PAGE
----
Cheyene County Jail – Sidney, NE

Cheyene County Jail is in Cheyenne County, Nebraska and is the jail for that area. Are you looking for someone incarcerated at Cheyene County Jail? This guide will tell you about anything you might need to know about Cheyene County Jail,like the following: How to locate an inmate. How to view Cheyene County Jail mugshots. The jail’s phone number and address. Bail and how to get out of jail. Cheyene County Jail intake procedures. Court information and records. And much much more…

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The thought of going to jail is a scary prospect, not only for the person who goes to jail, but also that person’s friends and family. The goal of this guide is to give information and tips you need to make the process easier. If you have a question, feel free to ask them, and also any comments or tips that would be beneficial to others will be appreciated.

General Information

Address

Cheyene County Jail
1000 10Th Avenue
Sidney, NE 69162

Phone Number and Fax Number

Phone Number: (308) 254-5878
Fax:

Map and Directions


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Inmate Search – Find Out Who’s In Jail

Do you know someone that is locked up and want to contact them?

Do you know somebody who’s been arrested and you need to find out what jail they’re in?

To look up who is in jail at Cheyene County Jail you should visit their web site and do an inmate search.

Inmate Lookup

The Cheyene County Jail Inmate List is a list of people who have been arrested, including custody status, bail amount, and schedule for visitation. Also, you can find the same information for anyone arrested and booked or discharged within the last 24 hours. Prisoners are shown in alphabetical order by last name. You can get the information fast if you have their first and last name, date of birth, or inmate ID.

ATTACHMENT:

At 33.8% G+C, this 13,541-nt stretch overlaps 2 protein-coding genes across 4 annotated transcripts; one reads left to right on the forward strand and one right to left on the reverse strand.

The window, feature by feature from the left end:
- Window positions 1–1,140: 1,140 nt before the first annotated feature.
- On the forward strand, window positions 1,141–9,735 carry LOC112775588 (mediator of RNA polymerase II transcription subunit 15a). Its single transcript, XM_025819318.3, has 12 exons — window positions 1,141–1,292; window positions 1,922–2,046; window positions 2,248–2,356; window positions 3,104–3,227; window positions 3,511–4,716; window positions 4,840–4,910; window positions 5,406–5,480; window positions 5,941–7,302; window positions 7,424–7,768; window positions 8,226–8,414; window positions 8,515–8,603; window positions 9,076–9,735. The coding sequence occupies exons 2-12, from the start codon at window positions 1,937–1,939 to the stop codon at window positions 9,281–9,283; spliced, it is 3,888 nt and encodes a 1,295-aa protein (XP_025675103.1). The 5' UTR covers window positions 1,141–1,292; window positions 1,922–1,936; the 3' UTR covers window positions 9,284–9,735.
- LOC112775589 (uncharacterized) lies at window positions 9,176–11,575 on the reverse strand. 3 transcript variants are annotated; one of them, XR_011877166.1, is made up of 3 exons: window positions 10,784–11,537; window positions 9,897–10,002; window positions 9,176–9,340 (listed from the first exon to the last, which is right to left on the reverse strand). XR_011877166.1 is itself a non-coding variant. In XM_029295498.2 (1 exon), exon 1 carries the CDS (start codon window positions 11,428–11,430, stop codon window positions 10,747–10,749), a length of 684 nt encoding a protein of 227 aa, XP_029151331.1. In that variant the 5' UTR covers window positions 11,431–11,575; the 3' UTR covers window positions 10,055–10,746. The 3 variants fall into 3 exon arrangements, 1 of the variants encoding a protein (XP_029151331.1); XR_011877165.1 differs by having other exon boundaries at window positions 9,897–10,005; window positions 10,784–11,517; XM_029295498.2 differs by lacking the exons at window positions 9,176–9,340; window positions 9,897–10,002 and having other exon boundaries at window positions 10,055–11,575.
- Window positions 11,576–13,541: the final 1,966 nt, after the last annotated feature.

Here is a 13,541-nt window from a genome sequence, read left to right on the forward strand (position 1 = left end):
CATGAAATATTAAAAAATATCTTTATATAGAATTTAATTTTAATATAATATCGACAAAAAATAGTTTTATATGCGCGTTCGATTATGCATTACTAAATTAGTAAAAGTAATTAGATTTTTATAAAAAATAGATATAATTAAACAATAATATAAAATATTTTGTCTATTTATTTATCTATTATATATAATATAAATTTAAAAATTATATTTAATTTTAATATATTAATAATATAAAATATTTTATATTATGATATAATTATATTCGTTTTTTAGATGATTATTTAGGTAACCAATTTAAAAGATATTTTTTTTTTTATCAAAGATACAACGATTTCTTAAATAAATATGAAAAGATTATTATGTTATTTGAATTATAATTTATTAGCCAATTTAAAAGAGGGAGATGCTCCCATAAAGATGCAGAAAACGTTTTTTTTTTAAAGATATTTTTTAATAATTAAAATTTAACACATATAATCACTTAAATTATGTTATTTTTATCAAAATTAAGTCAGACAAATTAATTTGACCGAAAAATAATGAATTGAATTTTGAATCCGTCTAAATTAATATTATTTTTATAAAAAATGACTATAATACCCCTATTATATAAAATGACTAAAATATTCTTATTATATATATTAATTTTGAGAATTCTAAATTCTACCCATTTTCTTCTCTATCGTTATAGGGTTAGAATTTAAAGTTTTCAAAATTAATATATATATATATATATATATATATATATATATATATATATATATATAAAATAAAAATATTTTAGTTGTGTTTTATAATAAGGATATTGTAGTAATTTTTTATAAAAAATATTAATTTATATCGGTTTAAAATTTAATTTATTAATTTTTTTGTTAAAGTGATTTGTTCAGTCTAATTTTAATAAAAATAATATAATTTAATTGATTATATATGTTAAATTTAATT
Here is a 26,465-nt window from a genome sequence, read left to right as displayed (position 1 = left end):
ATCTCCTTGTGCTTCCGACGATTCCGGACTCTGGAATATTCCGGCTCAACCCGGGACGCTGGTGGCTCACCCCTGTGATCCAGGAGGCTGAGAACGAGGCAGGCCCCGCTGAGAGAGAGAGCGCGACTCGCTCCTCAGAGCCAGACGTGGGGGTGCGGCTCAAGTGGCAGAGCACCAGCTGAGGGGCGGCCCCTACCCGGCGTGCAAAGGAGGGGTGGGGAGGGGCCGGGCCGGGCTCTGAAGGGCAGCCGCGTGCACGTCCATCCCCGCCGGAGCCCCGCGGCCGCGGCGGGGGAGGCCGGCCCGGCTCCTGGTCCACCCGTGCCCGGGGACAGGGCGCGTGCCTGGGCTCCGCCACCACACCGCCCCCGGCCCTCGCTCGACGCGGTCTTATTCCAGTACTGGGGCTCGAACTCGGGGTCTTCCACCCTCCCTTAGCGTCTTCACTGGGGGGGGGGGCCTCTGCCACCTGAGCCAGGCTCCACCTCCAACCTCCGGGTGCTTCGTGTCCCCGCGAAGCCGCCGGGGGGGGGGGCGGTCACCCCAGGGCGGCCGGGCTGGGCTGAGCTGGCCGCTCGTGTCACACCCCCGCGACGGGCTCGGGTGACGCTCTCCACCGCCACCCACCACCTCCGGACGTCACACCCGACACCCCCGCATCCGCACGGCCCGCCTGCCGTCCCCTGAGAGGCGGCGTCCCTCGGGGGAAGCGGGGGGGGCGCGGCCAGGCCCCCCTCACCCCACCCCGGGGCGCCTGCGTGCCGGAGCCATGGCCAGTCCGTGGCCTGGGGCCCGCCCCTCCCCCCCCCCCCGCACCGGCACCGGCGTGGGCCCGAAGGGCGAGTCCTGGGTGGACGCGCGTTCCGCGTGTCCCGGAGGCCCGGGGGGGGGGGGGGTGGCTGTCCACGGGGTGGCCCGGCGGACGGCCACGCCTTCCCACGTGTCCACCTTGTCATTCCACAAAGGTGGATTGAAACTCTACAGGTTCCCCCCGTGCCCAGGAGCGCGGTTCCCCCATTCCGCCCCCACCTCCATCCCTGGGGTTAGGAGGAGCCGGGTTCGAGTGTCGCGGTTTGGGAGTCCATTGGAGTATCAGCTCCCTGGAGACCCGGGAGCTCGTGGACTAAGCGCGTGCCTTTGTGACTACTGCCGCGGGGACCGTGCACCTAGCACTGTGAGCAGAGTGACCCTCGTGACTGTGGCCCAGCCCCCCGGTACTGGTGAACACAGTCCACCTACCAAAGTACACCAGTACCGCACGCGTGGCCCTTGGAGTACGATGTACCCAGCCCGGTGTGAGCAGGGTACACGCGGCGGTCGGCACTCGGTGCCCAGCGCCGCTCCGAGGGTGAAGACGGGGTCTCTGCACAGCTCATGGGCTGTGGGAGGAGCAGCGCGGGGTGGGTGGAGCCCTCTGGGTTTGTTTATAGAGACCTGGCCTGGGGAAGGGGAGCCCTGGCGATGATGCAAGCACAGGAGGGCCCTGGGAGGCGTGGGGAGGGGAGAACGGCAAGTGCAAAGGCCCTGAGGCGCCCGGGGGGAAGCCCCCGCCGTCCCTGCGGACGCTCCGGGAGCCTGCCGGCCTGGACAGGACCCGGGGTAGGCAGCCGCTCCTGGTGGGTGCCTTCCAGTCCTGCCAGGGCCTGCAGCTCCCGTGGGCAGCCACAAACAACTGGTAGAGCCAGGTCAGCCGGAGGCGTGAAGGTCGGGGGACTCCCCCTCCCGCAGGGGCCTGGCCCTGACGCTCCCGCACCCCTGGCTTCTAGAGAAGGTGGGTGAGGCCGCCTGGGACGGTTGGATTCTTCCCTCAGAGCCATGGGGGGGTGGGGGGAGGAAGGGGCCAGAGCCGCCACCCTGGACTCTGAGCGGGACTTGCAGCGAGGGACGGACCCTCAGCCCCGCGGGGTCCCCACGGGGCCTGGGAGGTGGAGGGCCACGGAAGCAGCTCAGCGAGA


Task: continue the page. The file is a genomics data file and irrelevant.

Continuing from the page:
If the person you are looking for could possibly be at a different jail you can check our Nebraska county jail guide: Nebraska County Jails Listing


Mugshots

A mugshot, or booking photo, is the photograph taken by the police during jail intake processing. A mugshot is make of one face photo and one profile photo. Your name and intake number will be in the mugshot, and they are stored at the jail.

View Mugshots

Mugshots are on the website, or you can go in person to the Cheyene County Jail. When viewing online you will need to input the legal name, and an arrest date, if you have one.

How To Get Your Mugshot Removed

Are you trying to have your mugshot erased from the Cheyene County Jail website? This is difficult, since the mugshot is a public record. You will need to file a Petition to Expunge in court. This means that all of your arrest records would be sealed, and will not be available to the public. Depending on your situation, this may be a longshot.

Read our indepth tutorial about getting your mugshot taken down, the various websites with mugshots, and the mugshot removal websites: How To Get Your Mugshot Taken Down


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Bail & Bail Bondsmen – How To Get Out of Jail

Obviously, if you’re incarcerated, your only thought is about when and how you will get out. After you’ve been booked, a bail amount will be determined either through a preset bail schedule or a magistrate. In cases where no bail is set this may mean that you will either be released, or you don’t get released while you wait for your court date.

If you are are released you are required to promise to go to your court date, and in the meantime you are not allowed to leave the county.

Usually, a prisoner are given early release in exchange for good behavior if they respect the rules and act right while locked up.

If you follow the rules, you might be given work release detail. You will be required to go back to the jail each day when you’re finished working, or you may have the chance to move into a halfway house when you are not working.

Bail

Bail is how much money that you have to pay to the court system to get out of jail until you go to court. The amount of bail that is set depends on the crime you’ve been charged with. Someone will have to put up 10 percent of the total amount that was set in order to be released from jail. If you don’t go to court, the person that paid your bail will lose that money.

Find Out How Much Someone’s Bail Is

In order to find out how much someon’s bail is, you must call the jail. If you have all the pertinent information, including name, address and date of birth, they’ll let you know the bail amount. You can also check their bail amount and status on the Cheyene County Jail site.

How To Bail Someone Out of Jail